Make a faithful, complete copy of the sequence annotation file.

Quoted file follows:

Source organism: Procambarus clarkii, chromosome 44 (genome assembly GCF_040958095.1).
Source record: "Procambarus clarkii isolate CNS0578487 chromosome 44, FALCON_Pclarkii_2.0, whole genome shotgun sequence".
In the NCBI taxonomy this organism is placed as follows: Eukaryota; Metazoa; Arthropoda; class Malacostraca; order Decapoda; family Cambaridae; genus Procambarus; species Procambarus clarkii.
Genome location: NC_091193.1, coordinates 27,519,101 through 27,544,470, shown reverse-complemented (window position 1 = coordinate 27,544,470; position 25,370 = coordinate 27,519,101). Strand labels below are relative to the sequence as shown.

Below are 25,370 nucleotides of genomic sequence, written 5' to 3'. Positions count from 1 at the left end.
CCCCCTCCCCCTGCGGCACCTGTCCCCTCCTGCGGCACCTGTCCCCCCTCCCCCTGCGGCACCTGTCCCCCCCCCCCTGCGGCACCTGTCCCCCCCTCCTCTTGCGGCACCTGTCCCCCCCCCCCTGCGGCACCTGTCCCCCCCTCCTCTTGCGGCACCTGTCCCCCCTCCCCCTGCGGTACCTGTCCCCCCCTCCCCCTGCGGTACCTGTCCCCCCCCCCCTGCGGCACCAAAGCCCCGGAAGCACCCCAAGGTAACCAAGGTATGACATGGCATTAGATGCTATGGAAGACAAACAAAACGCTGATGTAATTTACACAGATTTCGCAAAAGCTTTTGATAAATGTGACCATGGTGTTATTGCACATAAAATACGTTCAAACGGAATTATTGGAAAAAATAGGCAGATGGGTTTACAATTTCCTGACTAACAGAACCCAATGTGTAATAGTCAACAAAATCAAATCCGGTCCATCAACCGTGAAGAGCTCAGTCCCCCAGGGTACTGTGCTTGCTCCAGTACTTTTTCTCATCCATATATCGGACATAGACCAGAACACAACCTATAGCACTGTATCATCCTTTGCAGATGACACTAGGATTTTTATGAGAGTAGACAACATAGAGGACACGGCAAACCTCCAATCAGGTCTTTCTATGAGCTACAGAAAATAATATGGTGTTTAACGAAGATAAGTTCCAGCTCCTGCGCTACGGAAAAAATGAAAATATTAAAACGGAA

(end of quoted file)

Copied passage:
Source organism: Procambarus clarkii, chromosome 44 (genome assembly GCF_040958095.1).
Source record: "Procambarus clarkii isolate CNS0578487 chromosome 44, FALCON_Pclarkii_2.0, whole genome shotgun sequence".
In the NCBI taxonomy this organism is placed as follows: Eukaryota; Metazoa; Arthropoda; class Malacostraca; order Decapoda; family Cambaridae; genus Procambarus; species Procambarus clarkii.
Genome location: NC_091193.1, coordinates 27,519,101 through 27,544,470, shown reverse-complemented (window position 1 = coordinate 27,544,470; position 25,370 = coordinate 27,519,101). Strand labels below are relative to the sequence as shown.

Below are 25,370 nucleotides of genomic sequence, written 5' to 3'. Positions count from 1 at the left end.
CCCCCTCCCCCTGCGGCACCTGTCCCCTCCTGCGGCACCTGTCCCCCCTCCCCCTGCGGCACCTGTCCCCCCCCCCCTGCGGCACCTGTCCCCCCCTCCTCTTGCGGCACCTGTCCCCCCCCCCCTGCGGCACCTGTCCCCCCCTCCTCTTGCGGCACCTGTCCCCCCTCCCCCTGCGGTACCTGTCCCCCCCTCCCCCTGCGGTACCTGTCCCCCCCCCCCTGCGGCACCAAAGCCCCGGAAGCACCCCAAGGTAACCAAGGTATGACATGGCATTAGATGCTATGGAAGACAAACAAAACGCTGATGTAATTTACACAGATTTCGCAAAAGCTTTTGATAAATGTGACCATGGTGTTATTGCACATAAAATACGTTCAAACGGAATTATTGGAAAAAATAGGCAGATGGGTTTACAATTTCCTGACTAACAGAACCCAATGTGTAATAGTCAACAAAATCAAATCCGGTCCATCAACCGTGAAGAGCTCAGTCCCCCAGGGTACTGTGCTTGCTCCAGTACTTTTTCTCATCCATATATCGGACATAGACCAGAACACAACCTATAGCACTGTATCATCCTTTGCAGATGACACTAGGATTTTTATGAGAGTAGACAACATAGAGGACACGGCAAACCTCCAATCAGGTCTTTCTATGAGCTACAGAAAATAATATGGTGTTTAACGAAGATAAGTTCCAGCTCCTGCGCTACGGAAAAAATGAAAATATTAAAACGGAA